Major questions hang over the prosecution of low-level soldiers for their involvement in the Abu Ghraib prison scandal. How could such widespread criminal abuse result from the misconduct of a handful of rogues? What was the role of government policy on the interrogation of prisoners and the high-level officials who implemented it?
Abu Ghraib undermined American values and credibility around the world. The pictures of military personnel physically assaulting Iraqi prisoners and forcing them to perform indecent acts have been widely condemned as evidence of serious abuse, including torture, under both domestic and international standards for the treatment of prisoners.
How responsibility for this criminal conduct is ultimately assessed will determine the quality of our commitment as a nation to the rule of law. It will also have a practical impact. If the US fails to take a strong stand against torture, American soldiers have no case to make against others who would torture them.
The first step toward establishing accountability for the Abu Ghraib atrocities was taken on Jan. 13, 2004, by Sgt. Joseph M. Darby of the US Army's 372nd Military Police Company. Sergeant Darby had asked Specialist Charles A. Graner Jr. whether he could download onto his computer some of the digital pictures he knew Graner had shot while their unit was in Iraq. What he had expected was a travelogue.
What Darby found, he later testified, "[was] shocking. It violated everything that I personally believed in and everything that I had been taught about the rules of war."
Darby delivered the photos to military investigators. His action triggered a series of investigations and a worldwide outcry.
It took courage for Darby to stand up for justice. He must have known that it would make him a pariah with his colleagues, but he followed his conscience. Later, some of his neighbors back home in Maryland made it clear that they disapproved of Darby's actions. After hearing that he had been praised in Washington, one local veteran told the press, "They can call him what they want. I call him a rat." For his courage, Darby has received death threats, and the Army has had to provide him with special protection.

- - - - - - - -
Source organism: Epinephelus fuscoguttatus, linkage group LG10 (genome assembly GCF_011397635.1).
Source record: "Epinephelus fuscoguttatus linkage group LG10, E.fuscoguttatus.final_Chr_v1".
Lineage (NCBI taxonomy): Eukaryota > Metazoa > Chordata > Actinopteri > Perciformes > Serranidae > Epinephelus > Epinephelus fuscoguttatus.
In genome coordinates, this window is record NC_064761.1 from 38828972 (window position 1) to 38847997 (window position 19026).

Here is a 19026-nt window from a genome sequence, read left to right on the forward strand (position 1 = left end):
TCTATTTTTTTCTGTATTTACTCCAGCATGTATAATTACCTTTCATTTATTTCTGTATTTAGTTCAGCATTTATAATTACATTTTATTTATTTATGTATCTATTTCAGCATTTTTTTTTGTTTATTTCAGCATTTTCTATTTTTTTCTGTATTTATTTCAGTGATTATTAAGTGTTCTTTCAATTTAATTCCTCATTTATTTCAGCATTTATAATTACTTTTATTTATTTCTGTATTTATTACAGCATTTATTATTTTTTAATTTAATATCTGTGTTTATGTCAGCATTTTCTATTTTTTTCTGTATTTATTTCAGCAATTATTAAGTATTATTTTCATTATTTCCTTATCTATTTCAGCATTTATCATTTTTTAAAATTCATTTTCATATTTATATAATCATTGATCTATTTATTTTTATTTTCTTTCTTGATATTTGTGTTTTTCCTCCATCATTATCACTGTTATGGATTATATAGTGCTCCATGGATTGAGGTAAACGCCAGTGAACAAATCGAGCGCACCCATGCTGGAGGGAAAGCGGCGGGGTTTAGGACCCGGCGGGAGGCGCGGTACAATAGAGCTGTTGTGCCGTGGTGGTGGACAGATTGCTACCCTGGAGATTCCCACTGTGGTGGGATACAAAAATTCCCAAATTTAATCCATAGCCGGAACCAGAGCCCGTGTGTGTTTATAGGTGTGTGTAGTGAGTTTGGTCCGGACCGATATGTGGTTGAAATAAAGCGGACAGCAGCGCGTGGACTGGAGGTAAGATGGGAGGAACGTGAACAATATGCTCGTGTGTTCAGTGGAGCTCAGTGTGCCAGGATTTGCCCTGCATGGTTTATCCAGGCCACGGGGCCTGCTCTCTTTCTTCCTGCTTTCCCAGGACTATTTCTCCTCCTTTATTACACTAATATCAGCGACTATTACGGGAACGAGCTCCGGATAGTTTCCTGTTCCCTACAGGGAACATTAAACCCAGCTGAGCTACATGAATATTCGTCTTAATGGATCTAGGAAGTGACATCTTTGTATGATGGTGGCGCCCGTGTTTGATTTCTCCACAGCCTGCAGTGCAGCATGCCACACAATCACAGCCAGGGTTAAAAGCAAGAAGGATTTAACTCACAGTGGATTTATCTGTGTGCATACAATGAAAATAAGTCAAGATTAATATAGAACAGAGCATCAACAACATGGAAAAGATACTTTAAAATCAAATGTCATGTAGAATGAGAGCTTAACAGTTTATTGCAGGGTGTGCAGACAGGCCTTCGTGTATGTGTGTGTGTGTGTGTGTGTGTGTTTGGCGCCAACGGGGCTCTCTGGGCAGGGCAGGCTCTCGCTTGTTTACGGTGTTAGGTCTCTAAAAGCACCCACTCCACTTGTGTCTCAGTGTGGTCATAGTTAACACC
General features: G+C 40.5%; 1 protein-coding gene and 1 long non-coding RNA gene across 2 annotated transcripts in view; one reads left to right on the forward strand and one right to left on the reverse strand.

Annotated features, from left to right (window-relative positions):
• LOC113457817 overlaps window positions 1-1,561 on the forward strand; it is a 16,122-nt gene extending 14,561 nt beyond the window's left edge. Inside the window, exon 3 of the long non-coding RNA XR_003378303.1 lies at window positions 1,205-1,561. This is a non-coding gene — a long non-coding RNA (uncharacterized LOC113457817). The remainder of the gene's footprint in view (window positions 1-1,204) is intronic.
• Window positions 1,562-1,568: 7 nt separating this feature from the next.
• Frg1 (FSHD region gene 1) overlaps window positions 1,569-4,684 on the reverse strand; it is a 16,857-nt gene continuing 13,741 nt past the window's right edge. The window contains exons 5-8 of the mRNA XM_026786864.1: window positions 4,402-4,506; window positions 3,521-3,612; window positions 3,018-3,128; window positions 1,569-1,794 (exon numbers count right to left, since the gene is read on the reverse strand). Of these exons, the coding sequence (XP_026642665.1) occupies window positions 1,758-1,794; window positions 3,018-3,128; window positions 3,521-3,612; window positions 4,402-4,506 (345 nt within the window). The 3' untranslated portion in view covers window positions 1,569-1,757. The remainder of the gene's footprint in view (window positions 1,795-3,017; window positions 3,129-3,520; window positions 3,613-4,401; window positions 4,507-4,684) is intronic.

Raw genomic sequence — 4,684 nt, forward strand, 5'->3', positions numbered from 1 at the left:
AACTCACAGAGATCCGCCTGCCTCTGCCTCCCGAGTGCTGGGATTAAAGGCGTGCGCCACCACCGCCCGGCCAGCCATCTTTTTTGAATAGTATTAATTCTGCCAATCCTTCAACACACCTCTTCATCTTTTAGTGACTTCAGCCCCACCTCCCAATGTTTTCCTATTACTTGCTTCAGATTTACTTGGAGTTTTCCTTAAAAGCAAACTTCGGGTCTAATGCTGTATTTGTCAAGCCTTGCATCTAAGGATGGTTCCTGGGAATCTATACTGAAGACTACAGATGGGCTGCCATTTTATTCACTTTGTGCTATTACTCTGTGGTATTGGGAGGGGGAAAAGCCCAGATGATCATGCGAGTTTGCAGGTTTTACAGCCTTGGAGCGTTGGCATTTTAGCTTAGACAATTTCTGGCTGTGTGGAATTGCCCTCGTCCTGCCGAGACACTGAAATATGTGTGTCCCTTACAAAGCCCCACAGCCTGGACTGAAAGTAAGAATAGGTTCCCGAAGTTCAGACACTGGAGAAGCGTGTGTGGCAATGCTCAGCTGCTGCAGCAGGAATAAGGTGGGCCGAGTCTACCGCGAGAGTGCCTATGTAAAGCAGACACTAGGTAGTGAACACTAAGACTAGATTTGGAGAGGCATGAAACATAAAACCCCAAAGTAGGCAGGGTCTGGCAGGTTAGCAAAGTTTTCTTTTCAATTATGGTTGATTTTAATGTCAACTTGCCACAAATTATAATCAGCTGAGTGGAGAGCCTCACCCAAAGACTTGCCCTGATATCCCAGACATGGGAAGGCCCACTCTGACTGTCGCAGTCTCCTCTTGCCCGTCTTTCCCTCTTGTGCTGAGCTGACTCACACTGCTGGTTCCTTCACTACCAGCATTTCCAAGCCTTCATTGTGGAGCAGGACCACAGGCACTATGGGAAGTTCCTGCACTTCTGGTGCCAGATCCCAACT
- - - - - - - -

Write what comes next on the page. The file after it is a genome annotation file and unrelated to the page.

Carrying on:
"To be courageous," wrote John F. Kennedy in his Pulitzer Prize-winning book, "Profiles in Courage," "requires no exceptional qualifications.... It is an opportunity that sooner or later is presented to us all."
When the opportunity was presented to Joseph Darby, he grasped it and rescued American values from further degradation.
Monday Darby will be given the Kennedy Library Foundation's Profile in Courage Award by Caroline Kennedy for "upholding the rule of law that we embrace as a nation."
But to fully honor Darby's courage, it is essential to determine how the values he and other American soldiers are defending came to be trampled on at Abu Ghraib. A number of military investigations have been completed and low-ranking soldiers prosecuted, but so far little attention has been paid to the linkage between what happened in the prison and the high-level policies adopted two years earlier that swept aside international standards for interrogating prisoners in the war on terrorism.
In January 2002, lawyers from the Pentagon, Justice Department and the White House, acting at the request of Secretary of Defense Donald Rumsfeld, drafted new rules narrowing the definition of torture and the circumstances under which the US would apply the protections of the Geneva Conventions. Reporting these changes, Alberto Gonzales - then White House counsel and now attorney general - wrote in a memorandum to President Bush that "terrorism renders obsolete [the Geneva Conventions'] strict limitations on the questioning of prisoners."
There were clear dangers in sweeping aside international law on the treatment of prisoners, and the Abu Ghraib scandal provides graphic evidence of what could happen.
The dangers were spelled out by Colin Powell. Responding to the Gonzales memo, Mr. Powell - then secretary of State - warned that the new policies would "undermine the protections of the law for our troops," provoke "negative international reaction, with immediate adverse consequences for our conduct of foreign policy," and "diminish public support among critical allies, making military cooperation more difficult to sustain." Brushed aside at the time, Powell's warning today sounds prophetic.
It's time to get to the bottom of the Abu Ghraib scandal. To do so requires going up the chain of command to determine how the new interrogation policies of 2002 were implemented, and why they left soldiers like the members of the 372nd Military Police Company with the stark choice between torturing prisoners or summoning the courage, as Joseph Darby did, to stand up for justice.
• John Shattuck is CEO of the John F. Kennedy Library Foundation in Boston; former assistant secretary of State for democracy, human rights, and labor; and author of 'Freedom on Fire: Human Rights Wars and America's Response.'